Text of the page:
The brainchild behind the mosque is feminist, peace activist and lawyer Seyran Ates, who moved to Germany from Turkey at the age of six. It will allow men and women to pray and preach together rather than separately.
“Fundamentally, the mosque's door is open for everyone, with one exception: No one will come in with a niqab or burqa,” Ates told Spiegel Online.
“This is for security reasons, and also it is our belief that full-face veils have nothing to do with religion, but rather are a political statement.”
Lesbians, gay men, and transgender believers will also be welcome.
Ates explained that she felt it was “ultimately irresponsible” as a progressive Muslim woman to simply rant about conservative Islamic organizations, rather than to start her own. She also said the Finance Minister Wolfgang Schäuble had once told her that liberal Muslims should band together, which helped inspire the idea.
The Ibn Rushd-Goethe mosque is named for Islamic philosopher Ibn Rushd (Averroes), as well as Germany's beloved author, Johann Wolfgang von Goethe, the Berliner Morgenpost reports.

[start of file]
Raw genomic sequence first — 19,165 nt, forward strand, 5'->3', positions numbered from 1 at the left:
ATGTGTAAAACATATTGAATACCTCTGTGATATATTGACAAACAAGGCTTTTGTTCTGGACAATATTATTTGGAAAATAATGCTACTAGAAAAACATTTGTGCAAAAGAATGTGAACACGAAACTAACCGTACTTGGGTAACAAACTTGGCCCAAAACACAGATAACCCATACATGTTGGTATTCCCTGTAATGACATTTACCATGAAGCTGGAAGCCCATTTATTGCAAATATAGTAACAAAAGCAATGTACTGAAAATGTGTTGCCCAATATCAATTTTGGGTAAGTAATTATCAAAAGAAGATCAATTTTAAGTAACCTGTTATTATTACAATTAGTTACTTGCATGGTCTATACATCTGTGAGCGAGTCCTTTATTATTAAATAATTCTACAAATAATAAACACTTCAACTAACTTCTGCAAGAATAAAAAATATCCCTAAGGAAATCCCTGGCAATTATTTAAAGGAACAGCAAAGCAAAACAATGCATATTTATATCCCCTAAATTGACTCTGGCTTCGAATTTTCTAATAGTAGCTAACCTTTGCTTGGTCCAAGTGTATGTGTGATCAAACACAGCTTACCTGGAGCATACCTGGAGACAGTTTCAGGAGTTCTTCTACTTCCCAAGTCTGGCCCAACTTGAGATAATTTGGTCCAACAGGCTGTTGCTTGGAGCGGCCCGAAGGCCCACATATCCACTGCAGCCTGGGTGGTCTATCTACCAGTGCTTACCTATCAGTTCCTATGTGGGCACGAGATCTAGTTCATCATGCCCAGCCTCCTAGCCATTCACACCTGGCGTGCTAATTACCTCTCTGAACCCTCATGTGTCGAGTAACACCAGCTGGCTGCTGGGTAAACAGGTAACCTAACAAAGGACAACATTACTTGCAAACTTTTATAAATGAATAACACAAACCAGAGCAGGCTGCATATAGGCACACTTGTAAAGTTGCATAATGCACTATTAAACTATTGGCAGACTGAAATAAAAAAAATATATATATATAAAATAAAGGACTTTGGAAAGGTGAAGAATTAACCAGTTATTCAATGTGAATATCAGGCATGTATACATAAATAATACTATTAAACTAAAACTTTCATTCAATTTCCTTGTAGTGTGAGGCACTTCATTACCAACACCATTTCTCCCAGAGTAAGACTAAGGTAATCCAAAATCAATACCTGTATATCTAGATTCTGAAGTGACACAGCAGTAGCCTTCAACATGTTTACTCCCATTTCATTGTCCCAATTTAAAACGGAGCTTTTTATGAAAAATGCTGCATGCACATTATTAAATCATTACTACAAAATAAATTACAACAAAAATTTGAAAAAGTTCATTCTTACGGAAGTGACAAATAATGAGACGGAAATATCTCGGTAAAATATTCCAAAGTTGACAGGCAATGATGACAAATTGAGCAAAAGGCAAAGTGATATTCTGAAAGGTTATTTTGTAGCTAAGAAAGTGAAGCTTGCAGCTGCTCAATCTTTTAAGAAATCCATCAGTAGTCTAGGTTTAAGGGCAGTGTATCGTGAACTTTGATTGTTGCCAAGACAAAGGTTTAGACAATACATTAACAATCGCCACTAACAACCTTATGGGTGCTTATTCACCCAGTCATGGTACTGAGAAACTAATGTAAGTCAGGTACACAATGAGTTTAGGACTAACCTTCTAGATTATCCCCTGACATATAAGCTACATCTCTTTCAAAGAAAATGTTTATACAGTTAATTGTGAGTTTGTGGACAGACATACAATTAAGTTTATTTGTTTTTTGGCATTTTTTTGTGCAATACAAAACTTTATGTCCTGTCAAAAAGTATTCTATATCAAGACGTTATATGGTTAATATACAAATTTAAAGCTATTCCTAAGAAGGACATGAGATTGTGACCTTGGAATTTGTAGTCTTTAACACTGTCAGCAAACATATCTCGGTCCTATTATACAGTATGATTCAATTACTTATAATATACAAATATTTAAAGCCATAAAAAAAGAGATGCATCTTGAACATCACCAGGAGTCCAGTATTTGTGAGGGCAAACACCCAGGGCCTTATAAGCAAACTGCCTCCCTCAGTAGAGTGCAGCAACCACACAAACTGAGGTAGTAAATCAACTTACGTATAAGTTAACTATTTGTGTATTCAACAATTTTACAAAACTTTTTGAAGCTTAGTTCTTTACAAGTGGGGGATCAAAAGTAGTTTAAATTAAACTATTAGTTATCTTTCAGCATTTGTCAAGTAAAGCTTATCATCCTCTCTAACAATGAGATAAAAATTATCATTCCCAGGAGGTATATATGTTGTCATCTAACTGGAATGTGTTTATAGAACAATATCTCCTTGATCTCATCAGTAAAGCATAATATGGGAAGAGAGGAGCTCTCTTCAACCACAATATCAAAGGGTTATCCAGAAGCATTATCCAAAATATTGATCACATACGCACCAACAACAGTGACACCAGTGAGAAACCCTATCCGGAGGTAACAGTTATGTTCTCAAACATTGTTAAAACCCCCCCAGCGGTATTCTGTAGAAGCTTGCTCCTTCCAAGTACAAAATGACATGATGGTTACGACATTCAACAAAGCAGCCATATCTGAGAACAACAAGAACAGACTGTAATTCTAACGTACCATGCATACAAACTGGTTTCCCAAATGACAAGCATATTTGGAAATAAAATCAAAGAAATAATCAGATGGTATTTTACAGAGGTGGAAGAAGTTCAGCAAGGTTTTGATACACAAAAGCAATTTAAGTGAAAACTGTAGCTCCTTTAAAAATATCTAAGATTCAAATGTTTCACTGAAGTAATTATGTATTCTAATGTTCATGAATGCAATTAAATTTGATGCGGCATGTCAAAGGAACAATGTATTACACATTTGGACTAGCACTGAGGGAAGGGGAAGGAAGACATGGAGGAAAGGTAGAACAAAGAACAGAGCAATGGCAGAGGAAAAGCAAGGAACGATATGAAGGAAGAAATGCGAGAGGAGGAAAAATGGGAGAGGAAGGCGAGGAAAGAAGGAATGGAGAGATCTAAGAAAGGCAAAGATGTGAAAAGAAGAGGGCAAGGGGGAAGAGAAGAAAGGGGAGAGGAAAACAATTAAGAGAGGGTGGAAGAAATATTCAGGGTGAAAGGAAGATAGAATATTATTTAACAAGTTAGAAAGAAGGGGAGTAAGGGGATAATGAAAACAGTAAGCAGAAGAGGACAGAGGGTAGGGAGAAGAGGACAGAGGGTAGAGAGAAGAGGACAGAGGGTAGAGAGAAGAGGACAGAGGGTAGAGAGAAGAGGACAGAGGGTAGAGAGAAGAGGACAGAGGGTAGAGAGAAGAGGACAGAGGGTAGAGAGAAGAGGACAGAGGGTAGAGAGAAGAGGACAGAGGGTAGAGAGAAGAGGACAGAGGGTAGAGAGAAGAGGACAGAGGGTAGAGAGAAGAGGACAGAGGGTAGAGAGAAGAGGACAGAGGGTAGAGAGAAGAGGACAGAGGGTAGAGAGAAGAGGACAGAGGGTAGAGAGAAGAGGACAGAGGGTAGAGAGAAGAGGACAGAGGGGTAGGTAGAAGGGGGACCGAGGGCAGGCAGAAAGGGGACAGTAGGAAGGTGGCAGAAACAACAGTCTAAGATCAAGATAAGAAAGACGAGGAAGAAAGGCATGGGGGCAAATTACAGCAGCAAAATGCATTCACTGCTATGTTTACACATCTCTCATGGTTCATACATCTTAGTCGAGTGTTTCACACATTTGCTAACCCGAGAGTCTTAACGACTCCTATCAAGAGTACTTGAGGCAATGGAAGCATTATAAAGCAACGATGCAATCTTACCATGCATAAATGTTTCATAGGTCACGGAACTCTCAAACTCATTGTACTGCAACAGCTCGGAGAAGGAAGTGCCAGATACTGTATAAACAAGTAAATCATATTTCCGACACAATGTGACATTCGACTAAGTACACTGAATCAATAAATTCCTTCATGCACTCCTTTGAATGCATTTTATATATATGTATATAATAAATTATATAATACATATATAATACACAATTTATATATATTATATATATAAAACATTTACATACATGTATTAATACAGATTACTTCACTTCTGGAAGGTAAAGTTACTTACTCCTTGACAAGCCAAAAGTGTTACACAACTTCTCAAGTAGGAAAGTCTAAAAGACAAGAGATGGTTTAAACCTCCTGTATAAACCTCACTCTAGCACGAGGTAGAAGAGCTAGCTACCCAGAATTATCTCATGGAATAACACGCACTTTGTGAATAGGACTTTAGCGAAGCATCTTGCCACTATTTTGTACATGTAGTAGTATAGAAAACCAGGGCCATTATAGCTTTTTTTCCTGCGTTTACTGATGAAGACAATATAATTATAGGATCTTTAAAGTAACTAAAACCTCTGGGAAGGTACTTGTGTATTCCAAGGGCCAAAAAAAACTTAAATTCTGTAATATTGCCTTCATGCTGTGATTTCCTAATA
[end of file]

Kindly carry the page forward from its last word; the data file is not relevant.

Ates is renting space for the mosque inside of the Protestant St. Johannes Church, but she previously told DPA that she hopes she can one day secure the mosque its own building.
The first day of prayer is set to have Ates preach in German, with translations in Turkish and Arabic.
Ates further said that she hoped more conservative Muslims would find their way to her mosque.
“You can only achieve this through setting an example, open doors, in a space where every question can be asked,” she said.
“Here we do not tell anyone what a good Muslim is, and what a bad one is.”